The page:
Video conferencing offers new ways for clinicians and medical researchers to collaborate. Joe Fernandez looks at how the CancerGrid project is using the technology to link researchers from Belfast to Cambridge.
CancerGrid is a consortium of specialists in oncology and software engineering drawn from five leading UK Universities – Cambridge, Oxford, Birmingham, University College London, and Queens’ University Belfast – who are working together to develop software solutions to help with clinical cancer informatics.
The CancerGrid project is intendec to support researchers whose aim is to help prevent, diagnose and find a cure for the different types of cancer. Video conferencing is enabling researchers from the five universities and linked hospitals to communicate more effectively and meet without endless travel to remote meetings.
Why Video Conferencing?
The Medical Research Council have funded the CancerGrid project to the tune of £2.3m over three years to develop open standards for clinical cancer informatics. The researchers decided early on that they needed to use the most effective communications technology available to enhance collaboration.
Researchers at the different sites found they needed a better way of being able to communicate, update and meet, other than meeting in person or do telephone conference calls.
Kate Caldwell, systems developer at Cambridge told E-Health Insider: “We wanted to have an infrastructure that would allow us to communicate on a daily or weekly basis so that we can share our findings, and offer advice on any data we have found from our trials."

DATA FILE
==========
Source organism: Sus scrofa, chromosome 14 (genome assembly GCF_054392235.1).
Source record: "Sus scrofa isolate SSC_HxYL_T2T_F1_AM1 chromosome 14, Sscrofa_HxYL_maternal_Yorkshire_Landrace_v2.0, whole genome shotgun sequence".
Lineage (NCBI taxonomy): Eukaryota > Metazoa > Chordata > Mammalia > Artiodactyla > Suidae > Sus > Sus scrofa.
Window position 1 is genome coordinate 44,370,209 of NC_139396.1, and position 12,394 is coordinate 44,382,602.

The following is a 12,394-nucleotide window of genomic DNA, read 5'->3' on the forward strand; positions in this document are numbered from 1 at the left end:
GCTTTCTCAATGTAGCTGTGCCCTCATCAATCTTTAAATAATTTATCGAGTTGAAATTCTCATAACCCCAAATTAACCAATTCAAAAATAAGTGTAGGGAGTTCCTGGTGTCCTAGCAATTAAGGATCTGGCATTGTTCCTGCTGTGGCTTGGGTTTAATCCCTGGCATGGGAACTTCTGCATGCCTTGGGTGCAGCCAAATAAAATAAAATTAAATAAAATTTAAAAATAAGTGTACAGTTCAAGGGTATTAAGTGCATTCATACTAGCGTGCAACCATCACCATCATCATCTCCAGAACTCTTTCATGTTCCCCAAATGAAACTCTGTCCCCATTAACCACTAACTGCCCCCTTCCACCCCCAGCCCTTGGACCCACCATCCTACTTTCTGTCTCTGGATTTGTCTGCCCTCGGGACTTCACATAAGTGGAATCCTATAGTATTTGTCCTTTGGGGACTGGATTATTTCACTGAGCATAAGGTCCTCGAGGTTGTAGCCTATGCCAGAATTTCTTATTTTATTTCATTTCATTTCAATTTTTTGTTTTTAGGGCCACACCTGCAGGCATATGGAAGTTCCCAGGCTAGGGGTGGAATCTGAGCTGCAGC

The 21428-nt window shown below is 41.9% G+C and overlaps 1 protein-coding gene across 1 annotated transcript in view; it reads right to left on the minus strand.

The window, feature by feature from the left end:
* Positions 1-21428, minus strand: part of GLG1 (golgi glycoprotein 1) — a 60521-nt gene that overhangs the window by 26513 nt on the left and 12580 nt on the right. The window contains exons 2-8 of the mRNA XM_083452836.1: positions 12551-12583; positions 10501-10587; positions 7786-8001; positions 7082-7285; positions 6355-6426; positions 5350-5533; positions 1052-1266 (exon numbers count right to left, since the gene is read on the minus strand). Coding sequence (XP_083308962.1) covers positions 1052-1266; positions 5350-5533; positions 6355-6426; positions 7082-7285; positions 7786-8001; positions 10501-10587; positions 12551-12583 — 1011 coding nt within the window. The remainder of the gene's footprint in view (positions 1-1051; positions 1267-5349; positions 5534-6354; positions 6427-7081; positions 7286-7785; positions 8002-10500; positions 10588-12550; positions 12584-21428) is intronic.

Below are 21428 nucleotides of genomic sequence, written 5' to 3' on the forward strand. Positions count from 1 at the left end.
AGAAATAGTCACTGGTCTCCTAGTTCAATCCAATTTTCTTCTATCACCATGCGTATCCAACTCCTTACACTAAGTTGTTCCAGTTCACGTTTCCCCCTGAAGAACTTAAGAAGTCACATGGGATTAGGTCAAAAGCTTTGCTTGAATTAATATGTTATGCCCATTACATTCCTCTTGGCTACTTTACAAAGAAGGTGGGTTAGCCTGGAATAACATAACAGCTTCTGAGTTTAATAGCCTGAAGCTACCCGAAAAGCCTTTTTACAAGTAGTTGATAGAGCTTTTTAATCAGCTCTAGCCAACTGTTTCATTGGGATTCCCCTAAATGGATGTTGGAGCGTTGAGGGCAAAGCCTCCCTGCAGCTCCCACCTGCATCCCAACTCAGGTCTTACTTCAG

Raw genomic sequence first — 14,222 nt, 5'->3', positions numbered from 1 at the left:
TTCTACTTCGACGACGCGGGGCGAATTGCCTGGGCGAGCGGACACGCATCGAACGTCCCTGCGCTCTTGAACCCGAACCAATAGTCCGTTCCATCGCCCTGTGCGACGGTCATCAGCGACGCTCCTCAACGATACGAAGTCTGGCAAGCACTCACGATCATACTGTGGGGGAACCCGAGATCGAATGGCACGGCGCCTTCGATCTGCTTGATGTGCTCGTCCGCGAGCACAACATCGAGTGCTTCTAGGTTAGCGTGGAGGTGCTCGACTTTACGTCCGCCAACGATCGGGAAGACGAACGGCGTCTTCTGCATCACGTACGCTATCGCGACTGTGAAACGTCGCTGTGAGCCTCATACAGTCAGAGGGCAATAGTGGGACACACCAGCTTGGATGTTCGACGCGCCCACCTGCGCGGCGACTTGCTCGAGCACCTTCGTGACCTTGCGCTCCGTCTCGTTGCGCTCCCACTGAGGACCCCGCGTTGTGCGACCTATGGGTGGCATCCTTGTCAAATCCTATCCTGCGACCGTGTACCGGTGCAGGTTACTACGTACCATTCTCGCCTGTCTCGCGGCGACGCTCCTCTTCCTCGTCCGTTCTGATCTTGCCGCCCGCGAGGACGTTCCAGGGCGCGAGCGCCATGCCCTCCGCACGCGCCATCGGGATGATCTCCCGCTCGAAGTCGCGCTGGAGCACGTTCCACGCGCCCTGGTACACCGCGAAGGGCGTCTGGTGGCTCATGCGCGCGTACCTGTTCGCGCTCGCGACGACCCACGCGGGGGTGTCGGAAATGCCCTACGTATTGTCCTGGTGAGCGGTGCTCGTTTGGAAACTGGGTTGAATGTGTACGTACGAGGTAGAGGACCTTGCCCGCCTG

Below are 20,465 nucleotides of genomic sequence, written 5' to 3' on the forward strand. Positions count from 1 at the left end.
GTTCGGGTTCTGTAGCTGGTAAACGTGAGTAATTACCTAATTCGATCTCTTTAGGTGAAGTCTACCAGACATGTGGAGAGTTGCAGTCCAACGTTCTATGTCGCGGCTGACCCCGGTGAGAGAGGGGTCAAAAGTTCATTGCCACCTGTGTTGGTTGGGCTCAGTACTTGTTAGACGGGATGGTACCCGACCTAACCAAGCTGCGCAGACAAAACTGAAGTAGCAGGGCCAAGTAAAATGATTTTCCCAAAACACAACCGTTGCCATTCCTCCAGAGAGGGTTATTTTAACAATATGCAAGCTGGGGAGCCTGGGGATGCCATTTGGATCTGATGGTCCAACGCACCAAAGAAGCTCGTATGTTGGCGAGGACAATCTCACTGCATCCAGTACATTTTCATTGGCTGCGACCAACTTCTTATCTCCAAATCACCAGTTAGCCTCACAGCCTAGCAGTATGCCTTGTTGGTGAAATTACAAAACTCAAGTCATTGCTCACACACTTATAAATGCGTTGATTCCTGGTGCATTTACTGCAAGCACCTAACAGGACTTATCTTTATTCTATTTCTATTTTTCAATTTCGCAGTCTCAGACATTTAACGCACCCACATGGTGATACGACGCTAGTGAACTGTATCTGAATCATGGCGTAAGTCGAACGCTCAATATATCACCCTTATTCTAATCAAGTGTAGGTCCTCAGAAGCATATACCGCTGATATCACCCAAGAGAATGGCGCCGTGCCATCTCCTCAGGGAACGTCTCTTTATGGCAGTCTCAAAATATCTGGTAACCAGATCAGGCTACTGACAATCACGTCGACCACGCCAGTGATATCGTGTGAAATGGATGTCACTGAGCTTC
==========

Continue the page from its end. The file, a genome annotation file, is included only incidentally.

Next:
The main focus point for the CancerGrid project is the Cambridge University eScience Centre, but in order to get the maximum results from the trials, the five universities needed to be able to communicate with each other and discuss their findings.
“Realistically, that meant we needed a reliable cost-effective way of communicating with each other and taking time out to drive to different locations was too much hassle. Similarly, using telephone conferencing meant we could not see what we were discussing and so we decided that face-to-face would be best,” said Caldwell.
After evaluating other options the group looked to video conferencing as a way to provide them with the real-time cost-effective solution that they wanted to be able to work with.
CancerGrid eventually chose technology from Codian, a US-based leading manufacturer of video conferencing infrastructure products.
Caldwell said: “We wanted broader capabilities and flexibility for the CancerGrid project, and Codian was the answer. Once we saw the Codian product line, we knew it was exactly what we had been waiting for in a high-performance video conferencing solution. Frankly, we’ve been a bit surprised by the lack of development with other solutions.
One of the most important issues for us was protecting our investment, explained Caldwell. "Codian’s technology is endpoint agnostic, so it works with all the existing video conferencing products that we have already installed. This meant that we didn’t have to spend thousands of pounds upgrading all of our current equipment. It also means that we can easily upgrade the solution as the CancerGrid expands and evolves."
In late 2005, Codian began to deploy its MCU 4200 video bridge and its IP VCR (internet protocol video recorder) 2200 into the five sites and two NHS hospitals. Implementation was quick and smooth and staff found the equipment very user friendly.
Almost immediately, the group started to hold weekly update meetings, where they could see and speak with each other as well as collaborate on issues and share imaging data.
Steve Harris, a developer based in Oxford University said: “The system gives us a complete new work package for our semantics project and for our collection of clinical research data and bio-informatics data. We meet on a weekly basis and have in-depth discussions which we can’t do over a telephone conference – and there’s no travel budget now either.